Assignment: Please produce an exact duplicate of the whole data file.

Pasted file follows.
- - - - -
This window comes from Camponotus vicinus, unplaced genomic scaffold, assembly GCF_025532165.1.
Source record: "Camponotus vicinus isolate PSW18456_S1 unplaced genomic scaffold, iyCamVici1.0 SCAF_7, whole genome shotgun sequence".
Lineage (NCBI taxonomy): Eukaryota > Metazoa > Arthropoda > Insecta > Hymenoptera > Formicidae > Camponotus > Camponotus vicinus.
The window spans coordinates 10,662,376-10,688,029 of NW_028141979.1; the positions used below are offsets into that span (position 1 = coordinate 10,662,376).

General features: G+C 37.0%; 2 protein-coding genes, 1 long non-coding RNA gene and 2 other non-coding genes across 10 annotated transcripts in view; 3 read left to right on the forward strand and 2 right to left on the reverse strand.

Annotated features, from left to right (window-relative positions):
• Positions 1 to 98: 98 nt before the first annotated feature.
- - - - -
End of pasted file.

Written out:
This window comes from Camponotus vicinus, unplaced genomic scaffold, assembly GCF_025532165.1.
Source record: "Camponotus vicinus isolate PSW18456_S1 unplaced genomic scaffold, iyCamVici1.0 SCAF_7, whole genome shotgun sequence".
Lineage (NCBI taxonomy): Eukaryota > Metazoa > Arthropoda > Insecta > Hymenoptera > Formicidae > Camponotus > Camponotus vicinus.
The window spans coordinates 10,662,376-10,688,029 of NW_028141979.1; the positions used below are offsets into that span (position 1 = coordinate 10,662,376).

General features: G+C 37.0%; 2 protein-coding genes, 1 long non-coding RNA gene and 2 other non-coding genes across 10 annotated transcripts in view; 3 read left to right on the forward strand and 2 right to left on the reverse strand.

Annotated features, from left to right (window-relative positions):
• Positions 1 to 98: 98 nt before the first annotated feature.